I'm not a fan of the Imus saddles. The quality I've observed is spotty. They are made by subcontractors. Not all subcontractors create equally. They are quite pricy.
The tree in a saddle has multiple jobs, but one critical job is weight distribution. The "treeless" saddles generally do not do this job well and you end up with two, big pressure points under the rider's buttocks. This is, in general, a Very Bad Thing.
The "gaited horse saddle" is more a marketing angle than a design feature. Every saddle needs to fit such that the horse has adequate shoulder room. Horses jumping 60" in a puissance or running a cross country course need at least as much room as a Walker gaiting around a flat track!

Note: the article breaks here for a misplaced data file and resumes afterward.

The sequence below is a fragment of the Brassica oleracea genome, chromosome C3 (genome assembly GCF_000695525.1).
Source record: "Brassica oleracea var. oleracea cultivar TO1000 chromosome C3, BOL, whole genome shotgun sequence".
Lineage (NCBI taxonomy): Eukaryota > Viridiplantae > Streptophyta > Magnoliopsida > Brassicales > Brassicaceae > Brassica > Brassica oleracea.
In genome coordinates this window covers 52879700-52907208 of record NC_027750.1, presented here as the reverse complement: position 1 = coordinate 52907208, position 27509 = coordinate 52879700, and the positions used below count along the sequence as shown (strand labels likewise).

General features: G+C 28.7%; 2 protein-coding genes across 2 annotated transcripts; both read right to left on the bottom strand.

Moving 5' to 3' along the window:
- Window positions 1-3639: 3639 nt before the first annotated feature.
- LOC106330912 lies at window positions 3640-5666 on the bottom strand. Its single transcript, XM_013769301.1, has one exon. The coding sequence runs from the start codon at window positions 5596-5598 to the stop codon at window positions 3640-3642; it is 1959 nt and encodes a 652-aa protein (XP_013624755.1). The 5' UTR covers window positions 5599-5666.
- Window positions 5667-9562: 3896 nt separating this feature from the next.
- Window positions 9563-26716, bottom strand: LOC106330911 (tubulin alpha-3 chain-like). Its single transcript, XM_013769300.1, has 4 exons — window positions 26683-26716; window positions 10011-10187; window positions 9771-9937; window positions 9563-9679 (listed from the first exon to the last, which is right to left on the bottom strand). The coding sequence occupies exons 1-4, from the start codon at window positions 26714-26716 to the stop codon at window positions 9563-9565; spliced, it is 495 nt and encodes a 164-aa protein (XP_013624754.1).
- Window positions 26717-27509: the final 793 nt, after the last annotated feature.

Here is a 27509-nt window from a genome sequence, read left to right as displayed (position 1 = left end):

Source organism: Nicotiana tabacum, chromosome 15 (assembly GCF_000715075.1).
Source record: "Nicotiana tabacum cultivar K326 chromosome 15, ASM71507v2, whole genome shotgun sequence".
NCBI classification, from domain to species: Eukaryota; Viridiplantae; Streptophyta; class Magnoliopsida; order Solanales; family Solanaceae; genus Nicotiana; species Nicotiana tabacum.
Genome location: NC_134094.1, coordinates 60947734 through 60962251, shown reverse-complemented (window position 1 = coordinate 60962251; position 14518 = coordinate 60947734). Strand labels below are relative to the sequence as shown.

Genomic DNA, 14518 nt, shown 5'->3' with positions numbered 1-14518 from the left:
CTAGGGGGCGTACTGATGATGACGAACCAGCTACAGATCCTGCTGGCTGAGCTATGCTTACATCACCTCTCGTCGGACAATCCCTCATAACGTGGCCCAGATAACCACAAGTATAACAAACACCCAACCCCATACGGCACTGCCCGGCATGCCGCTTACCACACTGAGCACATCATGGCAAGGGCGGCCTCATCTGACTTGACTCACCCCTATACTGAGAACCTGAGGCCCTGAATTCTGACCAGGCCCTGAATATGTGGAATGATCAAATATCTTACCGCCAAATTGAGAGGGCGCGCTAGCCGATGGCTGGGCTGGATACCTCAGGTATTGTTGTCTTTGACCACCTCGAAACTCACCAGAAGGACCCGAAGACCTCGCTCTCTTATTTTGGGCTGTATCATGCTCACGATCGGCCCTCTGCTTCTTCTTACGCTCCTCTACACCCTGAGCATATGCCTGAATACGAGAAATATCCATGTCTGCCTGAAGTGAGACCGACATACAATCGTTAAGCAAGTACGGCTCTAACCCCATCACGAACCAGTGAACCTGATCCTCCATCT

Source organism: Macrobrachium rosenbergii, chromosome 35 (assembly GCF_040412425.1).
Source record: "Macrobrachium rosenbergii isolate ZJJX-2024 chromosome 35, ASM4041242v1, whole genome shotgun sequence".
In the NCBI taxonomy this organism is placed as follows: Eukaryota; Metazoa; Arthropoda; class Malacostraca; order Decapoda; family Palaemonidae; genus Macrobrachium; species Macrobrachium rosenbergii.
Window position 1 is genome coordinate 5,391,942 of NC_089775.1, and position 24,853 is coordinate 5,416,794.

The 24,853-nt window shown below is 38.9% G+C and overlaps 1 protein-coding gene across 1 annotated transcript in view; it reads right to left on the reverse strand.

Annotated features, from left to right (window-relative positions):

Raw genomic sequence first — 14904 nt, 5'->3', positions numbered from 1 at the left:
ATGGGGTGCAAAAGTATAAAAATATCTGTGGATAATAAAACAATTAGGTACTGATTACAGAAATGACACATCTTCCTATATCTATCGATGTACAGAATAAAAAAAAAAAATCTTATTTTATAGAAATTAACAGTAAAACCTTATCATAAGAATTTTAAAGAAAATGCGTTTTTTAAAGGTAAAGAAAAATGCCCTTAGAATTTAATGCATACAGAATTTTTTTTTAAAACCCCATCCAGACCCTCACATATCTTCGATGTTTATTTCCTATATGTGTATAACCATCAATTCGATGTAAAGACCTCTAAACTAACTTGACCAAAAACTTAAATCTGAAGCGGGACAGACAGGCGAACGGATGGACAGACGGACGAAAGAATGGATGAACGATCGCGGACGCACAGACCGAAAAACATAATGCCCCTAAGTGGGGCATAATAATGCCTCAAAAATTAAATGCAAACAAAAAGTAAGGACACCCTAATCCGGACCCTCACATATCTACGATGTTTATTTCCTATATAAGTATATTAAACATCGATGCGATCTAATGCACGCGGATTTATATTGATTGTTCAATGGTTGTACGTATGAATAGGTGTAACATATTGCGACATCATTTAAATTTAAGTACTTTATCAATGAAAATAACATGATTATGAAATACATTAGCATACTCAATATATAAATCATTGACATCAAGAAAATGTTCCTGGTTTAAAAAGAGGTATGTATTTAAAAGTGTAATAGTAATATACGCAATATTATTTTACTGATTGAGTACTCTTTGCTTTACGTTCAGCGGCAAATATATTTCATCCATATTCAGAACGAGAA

Saddles made of cheap materials are almost always of cheap design, too. Remember when you examine a saddle that if you're not impressed by what you see then you should be very concerned about what you can't see (like the tree).
After you strip away the "night soil, bovine, male" from the saddle business you're left with some basic principles of fit.
The easiest way to fit a horse is to load it up and head for the biggest tack store you can find. When you get there start trying them out 'till you find one that works for you and the horse.